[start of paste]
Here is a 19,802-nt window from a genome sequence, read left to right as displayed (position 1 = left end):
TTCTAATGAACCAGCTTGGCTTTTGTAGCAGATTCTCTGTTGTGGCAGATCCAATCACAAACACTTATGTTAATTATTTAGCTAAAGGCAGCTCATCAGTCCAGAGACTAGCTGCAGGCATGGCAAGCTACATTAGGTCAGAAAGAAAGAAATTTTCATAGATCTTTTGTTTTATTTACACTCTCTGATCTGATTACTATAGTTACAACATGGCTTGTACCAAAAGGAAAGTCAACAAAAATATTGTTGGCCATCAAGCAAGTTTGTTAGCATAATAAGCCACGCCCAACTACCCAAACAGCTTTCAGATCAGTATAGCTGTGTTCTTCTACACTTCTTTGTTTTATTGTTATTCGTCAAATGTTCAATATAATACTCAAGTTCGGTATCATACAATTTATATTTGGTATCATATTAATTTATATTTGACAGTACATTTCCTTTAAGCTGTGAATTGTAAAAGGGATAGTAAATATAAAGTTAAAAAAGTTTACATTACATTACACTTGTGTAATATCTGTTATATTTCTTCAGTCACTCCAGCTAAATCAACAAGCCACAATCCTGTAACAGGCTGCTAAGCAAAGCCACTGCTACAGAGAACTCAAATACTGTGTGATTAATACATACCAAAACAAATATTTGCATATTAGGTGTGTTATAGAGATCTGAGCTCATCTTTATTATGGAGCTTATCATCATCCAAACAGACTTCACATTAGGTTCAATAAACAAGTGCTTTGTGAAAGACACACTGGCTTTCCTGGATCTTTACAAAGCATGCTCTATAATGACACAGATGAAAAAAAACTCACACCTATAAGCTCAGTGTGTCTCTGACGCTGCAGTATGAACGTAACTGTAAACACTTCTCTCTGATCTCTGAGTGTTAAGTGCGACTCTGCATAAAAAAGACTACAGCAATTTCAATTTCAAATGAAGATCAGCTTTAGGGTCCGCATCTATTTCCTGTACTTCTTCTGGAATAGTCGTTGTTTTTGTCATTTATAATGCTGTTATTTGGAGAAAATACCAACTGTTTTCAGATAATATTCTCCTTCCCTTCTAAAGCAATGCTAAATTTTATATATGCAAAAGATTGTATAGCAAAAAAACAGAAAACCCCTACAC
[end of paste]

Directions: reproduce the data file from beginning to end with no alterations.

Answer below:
Here is a 19,802-nt window from a genome sequence, read left to right as displayed (position 1 = left end):
TTCTAATGAACCAGCTTGGCTTTTGTAGCAGATTCTCTGTTGTGGCAGATCCAATCACAAACACTTATGTTAATTATTTAGCTAAAGGCAGCTCATCAGTCCAGAGACTAGCTGCAGGCATGGCAAGCTACATTAGGTCAGAAAGAAAGAAATTTTCATAGATCTTTTGTTTTATTTACACTCTCTGATCTGATTACTATAGTTACAACATGGCTTGTACCAAAAGGAAAGTCAACAAAAATATTGTTGGCCATCAAGCAAGTTTGTTAGCATAATAAGCCACGCCCAACTACCCAAACAGCTTTCAGATCAGTATAGCTGTGTTCTTCTACACTTCTTTGTTTTATTGTTATTCGTCAAATGTTCAATATAATACTCAAGTTCGGTATCATACAATTTATATTTGGTATCATATTAATTTATATTTGACAGTACATTTCCTTTAAGCTGTGAATTGTAAAAGGGATAGTAAATATAAAGTTAAAAAAGTTTACATTACATTACACTTGTGTAATATCTGTTATATTTCTTCAGTCACTCCAGCTAAATCAACAAGCCACAATCCTGTAACAGGCTGCTAAGCAAAGCCACTGCTACAGAGAACTCAAATACTGTGTGATTAATACATACCAAAACAAATATTTGCATATTAGGTGTGTTATAGAGATCTGAGCTCATCTTTATTATGGAGCTTATCATCATCCAAACAGACTTCACATTAGGTTCAATAAACAAGTGCTTTGTGAAAGACACACTGGCTTTCCTGGATCTTTACAAAGCATGCTCTATAATGACACAGATGAAAAAAAACTCACACCTATAAGCTCAGTGTGTCTCTGACGCTGCAGTATGAACGTAACTGTAAACACTTCTCTCTGATCTCTGAGTGTTAAGTGCGACTCTGCATAAAAAAGACTACAGCAATTTCAATTTCAAATGAAGATCAGCTTTAGGGTCCGCATCTATTTCCTGTACTTCTTCTGGAATAGTCGTTGTTTTTGTCATTTATAATGCTGTTATTTGGAGAAAATACCAACTGTTTTCAGATAATATTCTCCTTCCCTTCTAAAGCAATGCTAAATTTTATATATGCAAAAGATTGTATAGCAAAAAAACAGAAAACCCCTACAC